June 30, 2013
Camping and Conferencing
How does one save money when attending a conference and bring the family along for a vacation? Tent camping, of course.
Last week, I attended the Historical Novels Society 2013 conference in St. Petersburg, Florida. My family tagged along so we could turn the trip into a vacation.
Day 1: We left on a Wednesday, drove about 12 hours, and camped at Lake Barkley State Resort Park in Kentucky. This is a beautiful park and was practically empty. We arrived just before sunset and took a short hike to the lake. The beach was clean and pretty, we couldn’t understand why nobody was there. Tom figured it out.
Day 2: Drove for about 15 hours and arrived in St. Petersburg about 10:00pm, so had to set up our tents in the dark. We stayed at the St. Petersburg/Madeira Beach KOA and had a beautiful tent site–right on the water, in a quiet park of the campground. This was a well-run, quiet campground–probably much busier in the winter. In the heat of June, there were not many other campers. Here’s our tent site:
After setting up camp, I couldn’t help but imagine an alligator climbing up out of the water and coming at our tents. Here’s a close up. The water is just beyond the line of bushes.
I spent a sleepless night, jumping every time there was a splash in the water, wondering if alligators were noctural or diurnal and comforting myself with the thought that alligators probably lived in fresh water and the lagoon by us was salt water. Right? I’m happy to report that we did not see a single alligator on our trip.
Day 3: After a camp breakfast, we got on our swimsuits and drove the 5 minutes to Madeira Beach. June is a good time to visit the beach in Florida, as the heat makes it necessary to get in the water and tourists are not in attendance. Here is what the beach looked like at 10am on a Friday morning:
That night, the conference began. It was held in the beautiful Vinoy Renaissance Hotel.
I got to meet up with the Great Lakes Chapter of the HNS and to listen to Anne Perry speak at the dinner banquet.
My family went to visit Fort DeSoto. They found the fort interesting, but the heat was disabling and distracting. They finished the day with a meal at Pepe’s Cuban Cafe, which they called the best meal they’d ever had.
Exhausted, I fell asleep immediately, despite sleeping on the ground, possibly within striking distance of an alligator.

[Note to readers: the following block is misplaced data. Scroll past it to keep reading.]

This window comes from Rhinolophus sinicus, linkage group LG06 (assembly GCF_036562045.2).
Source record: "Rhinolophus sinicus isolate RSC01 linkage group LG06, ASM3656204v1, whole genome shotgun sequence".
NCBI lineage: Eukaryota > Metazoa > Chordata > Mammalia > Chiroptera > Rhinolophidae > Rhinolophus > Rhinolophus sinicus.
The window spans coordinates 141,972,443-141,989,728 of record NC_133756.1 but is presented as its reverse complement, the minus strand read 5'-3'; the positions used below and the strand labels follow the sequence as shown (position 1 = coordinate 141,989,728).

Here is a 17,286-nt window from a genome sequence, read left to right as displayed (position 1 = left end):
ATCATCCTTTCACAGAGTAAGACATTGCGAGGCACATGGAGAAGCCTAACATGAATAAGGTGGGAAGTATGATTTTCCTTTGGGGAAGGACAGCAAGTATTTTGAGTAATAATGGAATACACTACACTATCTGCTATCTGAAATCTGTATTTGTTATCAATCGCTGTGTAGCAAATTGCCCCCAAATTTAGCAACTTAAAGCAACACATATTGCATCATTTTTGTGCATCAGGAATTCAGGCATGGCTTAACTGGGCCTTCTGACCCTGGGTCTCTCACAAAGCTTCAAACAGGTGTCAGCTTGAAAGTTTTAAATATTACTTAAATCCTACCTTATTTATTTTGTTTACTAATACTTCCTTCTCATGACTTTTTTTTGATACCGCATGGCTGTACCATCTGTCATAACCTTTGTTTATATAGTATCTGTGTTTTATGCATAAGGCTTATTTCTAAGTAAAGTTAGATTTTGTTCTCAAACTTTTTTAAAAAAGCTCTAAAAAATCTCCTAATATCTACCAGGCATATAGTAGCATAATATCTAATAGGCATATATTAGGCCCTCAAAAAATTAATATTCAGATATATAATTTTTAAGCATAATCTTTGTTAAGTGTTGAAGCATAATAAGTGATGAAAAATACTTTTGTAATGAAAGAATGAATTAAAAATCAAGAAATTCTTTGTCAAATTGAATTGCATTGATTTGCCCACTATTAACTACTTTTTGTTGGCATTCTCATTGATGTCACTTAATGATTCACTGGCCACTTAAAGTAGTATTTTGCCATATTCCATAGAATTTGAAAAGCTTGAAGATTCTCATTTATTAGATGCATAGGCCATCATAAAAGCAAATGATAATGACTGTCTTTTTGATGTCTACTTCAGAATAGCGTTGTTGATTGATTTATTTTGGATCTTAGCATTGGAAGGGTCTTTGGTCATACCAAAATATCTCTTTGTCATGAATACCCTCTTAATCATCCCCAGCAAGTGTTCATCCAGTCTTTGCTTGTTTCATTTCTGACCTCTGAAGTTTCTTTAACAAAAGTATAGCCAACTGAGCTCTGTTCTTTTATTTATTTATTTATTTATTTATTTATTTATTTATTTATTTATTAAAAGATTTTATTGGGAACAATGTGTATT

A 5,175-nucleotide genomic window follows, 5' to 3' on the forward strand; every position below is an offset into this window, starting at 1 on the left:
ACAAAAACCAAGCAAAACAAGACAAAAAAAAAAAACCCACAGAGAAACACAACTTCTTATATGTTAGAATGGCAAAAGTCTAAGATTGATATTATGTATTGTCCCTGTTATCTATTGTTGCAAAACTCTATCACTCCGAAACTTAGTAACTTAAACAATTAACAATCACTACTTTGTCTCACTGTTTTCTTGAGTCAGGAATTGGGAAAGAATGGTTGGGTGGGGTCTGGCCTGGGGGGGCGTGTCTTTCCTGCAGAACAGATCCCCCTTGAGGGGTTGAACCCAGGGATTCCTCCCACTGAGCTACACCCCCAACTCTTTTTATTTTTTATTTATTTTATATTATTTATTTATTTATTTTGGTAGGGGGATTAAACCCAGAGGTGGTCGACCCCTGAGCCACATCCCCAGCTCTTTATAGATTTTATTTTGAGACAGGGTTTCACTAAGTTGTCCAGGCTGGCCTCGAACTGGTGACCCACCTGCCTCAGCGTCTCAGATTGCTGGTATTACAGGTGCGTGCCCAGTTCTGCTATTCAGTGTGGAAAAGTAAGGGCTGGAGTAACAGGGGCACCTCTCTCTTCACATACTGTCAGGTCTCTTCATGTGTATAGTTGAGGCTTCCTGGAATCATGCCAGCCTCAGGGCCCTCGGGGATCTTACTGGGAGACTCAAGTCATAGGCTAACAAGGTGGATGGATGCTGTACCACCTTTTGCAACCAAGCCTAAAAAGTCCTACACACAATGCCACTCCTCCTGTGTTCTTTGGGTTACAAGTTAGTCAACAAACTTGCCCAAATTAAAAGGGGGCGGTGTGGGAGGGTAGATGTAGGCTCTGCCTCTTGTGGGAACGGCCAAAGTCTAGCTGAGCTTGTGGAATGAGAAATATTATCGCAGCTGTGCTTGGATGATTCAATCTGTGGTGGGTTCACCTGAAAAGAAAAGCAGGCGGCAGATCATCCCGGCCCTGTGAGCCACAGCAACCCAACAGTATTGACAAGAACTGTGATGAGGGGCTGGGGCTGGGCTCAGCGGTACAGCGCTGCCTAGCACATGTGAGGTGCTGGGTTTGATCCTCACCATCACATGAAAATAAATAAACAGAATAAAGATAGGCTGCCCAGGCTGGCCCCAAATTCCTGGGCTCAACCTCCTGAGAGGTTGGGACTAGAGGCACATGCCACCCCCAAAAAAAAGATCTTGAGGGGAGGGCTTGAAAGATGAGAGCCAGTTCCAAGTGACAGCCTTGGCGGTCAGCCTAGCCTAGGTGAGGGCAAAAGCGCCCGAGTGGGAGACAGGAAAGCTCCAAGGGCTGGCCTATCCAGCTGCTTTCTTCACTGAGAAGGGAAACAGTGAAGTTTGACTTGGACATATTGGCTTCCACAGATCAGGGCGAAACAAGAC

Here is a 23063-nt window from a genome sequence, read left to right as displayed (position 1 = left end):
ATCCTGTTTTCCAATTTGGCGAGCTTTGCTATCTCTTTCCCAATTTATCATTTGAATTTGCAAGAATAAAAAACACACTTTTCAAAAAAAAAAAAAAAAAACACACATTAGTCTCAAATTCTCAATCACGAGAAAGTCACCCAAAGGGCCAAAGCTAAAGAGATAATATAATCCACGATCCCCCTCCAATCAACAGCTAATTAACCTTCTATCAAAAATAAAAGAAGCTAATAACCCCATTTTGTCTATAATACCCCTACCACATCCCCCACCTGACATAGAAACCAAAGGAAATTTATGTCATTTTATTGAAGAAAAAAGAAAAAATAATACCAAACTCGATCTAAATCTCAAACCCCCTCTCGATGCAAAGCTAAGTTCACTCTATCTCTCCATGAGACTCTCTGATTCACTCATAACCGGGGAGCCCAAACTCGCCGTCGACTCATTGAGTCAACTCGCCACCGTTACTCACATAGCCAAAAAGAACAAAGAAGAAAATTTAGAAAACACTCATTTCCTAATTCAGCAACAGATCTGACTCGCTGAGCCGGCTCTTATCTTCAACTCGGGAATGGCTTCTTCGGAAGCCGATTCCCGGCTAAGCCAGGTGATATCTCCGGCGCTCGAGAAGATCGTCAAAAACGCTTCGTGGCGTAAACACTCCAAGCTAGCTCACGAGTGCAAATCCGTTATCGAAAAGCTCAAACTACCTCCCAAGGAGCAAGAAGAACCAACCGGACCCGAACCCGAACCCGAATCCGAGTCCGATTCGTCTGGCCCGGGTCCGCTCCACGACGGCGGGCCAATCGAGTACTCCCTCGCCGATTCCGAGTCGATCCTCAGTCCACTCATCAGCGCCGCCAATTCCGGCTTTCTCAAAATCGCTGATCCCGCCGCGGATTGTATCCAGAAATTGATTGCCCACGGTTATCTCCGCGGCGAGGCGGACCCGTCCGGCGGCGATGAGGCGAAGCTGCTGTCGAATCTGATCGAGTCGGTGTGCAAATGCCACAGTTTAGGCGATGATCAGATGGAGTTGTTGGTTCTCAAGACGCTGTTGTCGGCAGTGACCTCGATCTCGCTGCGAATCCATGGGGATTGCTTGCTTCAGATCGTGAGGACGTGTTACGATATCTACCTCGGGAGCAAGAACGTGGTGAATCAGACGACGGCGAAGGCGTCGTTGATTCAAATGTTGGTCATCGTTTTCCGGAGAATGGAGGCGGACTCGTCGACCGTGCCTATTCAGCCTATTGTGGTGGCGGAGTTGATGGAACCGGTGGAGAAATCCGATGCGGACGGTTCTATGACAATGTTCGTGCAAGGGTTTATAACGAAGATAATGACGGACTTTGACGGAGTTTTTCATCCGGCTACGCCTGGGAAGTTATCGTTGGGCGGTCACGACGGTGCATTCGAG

Day 4: All day at the conference for me. I volunteered at the agent/editor pitches, went to some fun workshops and did a book signing in the afternoon. Here I am with fellow authors Tinney Heath and Julie Caton at the book signing.
My family picked up a cousin and headed to Busch Gardens, where they rode roller coasters, got sunburned, and drank 2 gallons of water each.
Day 5: Last day of the conference. I went to Susanna Kearsley’s workshop on Bringing Characters to Life through Genealogy. It was exciting to get to listen to one of my favorite authors. Kearsley used the family tree of character/real person John Moray (The Winter Sea) to show how an author can better understand the relationships between historical people and make realistic families for fictional characters. Fascinating! I learned a lot.
My boys went to the beach one last time, then we packed up camp and drove to Orlando to see my cousin and her family and to sleep in beds!
Day 6: Disney!
My boys had never been and I hadn’t been since I was about ten. Hot day, but endurable as many of the rides at Disney have lines in air conditioning. My cousin’s daughter helped guide us. I was worried my boys, ages 13 and 17, would be too old for Disney, but we all had a good time. Space Mountain was the most popular ride for us. We finished with a late dinner at Tijuana Flats. Yum.
Day 7: Universal Studios, Islands of Adventure.
My boys liked this park better than Disney or Busch Gardens. It gets my vote too, as the Harry Potter ride is quite possibly the coolest thing I’ve ever done. Highly recommended. Also, the butterbeer is a must drink. My cousin and her daughter both came with us, and they were a lot of help maneuvering through the park. Single rider lines are the way to go, even if you are in a group. You get through the rides much more quickly and don’t get separated too much.
At both Disney and Universal Studios, we rode rides with Brazilian teenagers sporting colorful Kontik shirts. We learned eventually that Kontik is a travel company and that their group consisted of 700 Brazilian (rhymes with a million) teenagers.
Day 8: We got up early to drive the 18 hours to Bloomington, Indiana, arriving a little after midnight. Tom read The Fault in Our Stars in its entirety. Craig continued with the Song of Ice and Fire series, and I read most of Gillian Bagwell’s The Darling Strumpet. Andy was a driving machine.
Day 9: Stayed with the my sister and her family. My brothers and their kids came to visit too. Great to see everyone, talk, eat, ride horses and play with chickens.
Day 10: An 8.5 hour drive never seemed so short. We got home in time to pick up our dog from the kennel.
Great vacation. Great to be home.